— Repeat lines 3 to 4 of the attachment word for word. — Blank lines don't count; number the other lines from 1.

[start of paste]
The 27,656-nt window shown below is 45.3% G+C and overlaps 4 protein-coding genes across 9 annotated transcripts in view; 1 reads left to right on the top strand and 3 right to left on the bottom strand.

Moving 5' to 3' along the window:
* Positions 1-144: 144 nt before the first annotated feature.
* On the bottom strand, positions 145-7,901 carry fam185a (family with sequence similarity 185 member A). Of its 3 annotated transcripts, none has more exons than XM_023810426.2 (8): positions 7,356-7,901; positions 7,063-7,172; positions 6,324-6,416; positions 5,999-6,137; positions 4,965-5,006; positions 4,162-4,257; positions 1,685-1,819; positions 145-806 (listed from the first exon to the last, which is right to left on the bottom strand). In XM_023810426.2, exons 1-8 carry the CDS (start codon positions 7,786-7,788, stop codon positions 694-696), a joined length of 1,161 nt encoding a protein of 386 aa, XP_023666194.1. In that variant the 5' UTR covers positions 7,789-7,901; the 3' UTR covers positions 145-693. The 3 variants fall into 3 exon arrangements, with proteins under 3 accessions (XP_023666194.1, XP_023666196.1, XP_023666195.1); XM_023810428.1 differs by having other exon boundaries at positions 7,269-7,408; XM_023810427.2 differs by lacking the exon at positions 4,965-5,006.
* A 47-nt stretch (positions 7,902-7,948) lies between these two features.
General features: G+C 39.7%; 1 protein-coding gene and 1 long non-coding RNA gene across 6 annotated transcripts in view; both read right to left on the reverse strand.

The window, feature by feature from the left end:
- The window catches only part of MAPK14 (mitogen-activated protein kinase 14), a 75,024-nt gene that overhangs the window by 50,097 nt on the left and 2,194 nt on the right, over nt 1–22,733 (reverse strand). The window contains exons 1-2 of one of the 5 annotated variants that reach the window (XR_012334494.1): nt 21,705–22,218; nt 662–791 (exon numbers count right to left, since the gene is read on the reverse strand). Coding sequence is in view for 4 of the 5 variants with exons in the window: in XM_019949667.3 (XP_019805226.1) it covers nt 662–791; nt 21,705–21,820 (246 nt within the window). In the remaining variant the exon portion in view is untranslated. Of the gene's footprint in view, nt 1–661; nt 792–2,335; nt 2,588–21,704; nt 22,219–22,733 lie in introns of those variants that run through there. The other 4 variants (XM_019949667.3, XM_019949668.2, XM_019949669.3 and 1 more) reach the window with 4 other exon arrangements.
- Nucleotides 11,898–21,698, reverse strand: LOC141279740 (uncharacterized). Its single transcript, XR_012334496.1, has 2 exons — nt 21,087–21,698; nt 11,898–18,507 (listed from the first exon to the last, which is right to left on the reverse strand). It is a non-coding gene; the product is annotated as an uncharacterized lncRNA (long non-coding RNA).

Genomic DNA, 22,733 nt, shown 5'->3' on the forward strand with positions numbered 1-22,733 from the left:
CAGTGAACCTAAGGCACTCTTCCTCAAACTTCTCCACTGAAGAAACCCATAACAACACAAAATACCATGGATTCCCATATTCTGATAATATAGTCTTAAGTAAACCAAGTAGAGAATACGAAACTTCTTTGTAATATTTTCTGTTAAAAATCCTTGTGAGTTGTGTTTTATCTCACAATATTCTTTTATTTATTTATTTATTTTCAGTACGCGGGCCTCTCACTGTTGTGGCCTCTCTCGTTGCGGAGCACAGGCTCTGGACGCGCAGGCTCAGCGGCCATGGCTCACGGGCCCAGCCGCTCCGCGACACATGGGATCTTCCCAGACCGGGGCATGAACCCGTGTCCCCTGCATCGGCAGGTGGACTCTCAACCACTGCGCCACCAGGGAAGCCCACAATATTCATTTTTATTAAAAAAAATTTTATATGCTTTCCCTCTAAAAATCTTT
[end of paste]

* Positions 1-144: 144 nt before the first annotated feature.
* On the bottom strand, positions 145-7,901 carry fam185a (family with sequence similarity 185 member A). Of its 3 annotated transcripts, none has more exons than XM_023810426.2 (8): positions 7,356-7,901; positions 7,063-7,172; positions 6,324-6,416; positions 5,999-6,137; positions 4,965-5,006; positions 4,162-4,257; positions 1,685-1,819; positions 145-806 (listed from the first exon to the last, which is right to left on the bottom strand). In XM_023810426.2, exons 1-8 carry the CDS (start codon positions 7,786-7,788, stop codon positions 694-696), a joined length of 1,161 nt encoding a protein of 386 aa, XP_023666194.1. In that variant the 5' UTR covers positions 7,789-7,901; the 3' UTR covers positions 145-693. The 3 variants fall into 3 exon arrangements, with proteins under 3 accessions (XP_023666194.1, XP_023666196.1, XP_023666195.1); XM_023810428.1 differs by having other exon boundaries at positions 7,269-7,408; XM_023810427.2 differs by lacking the exon at positions 4,965-5,006.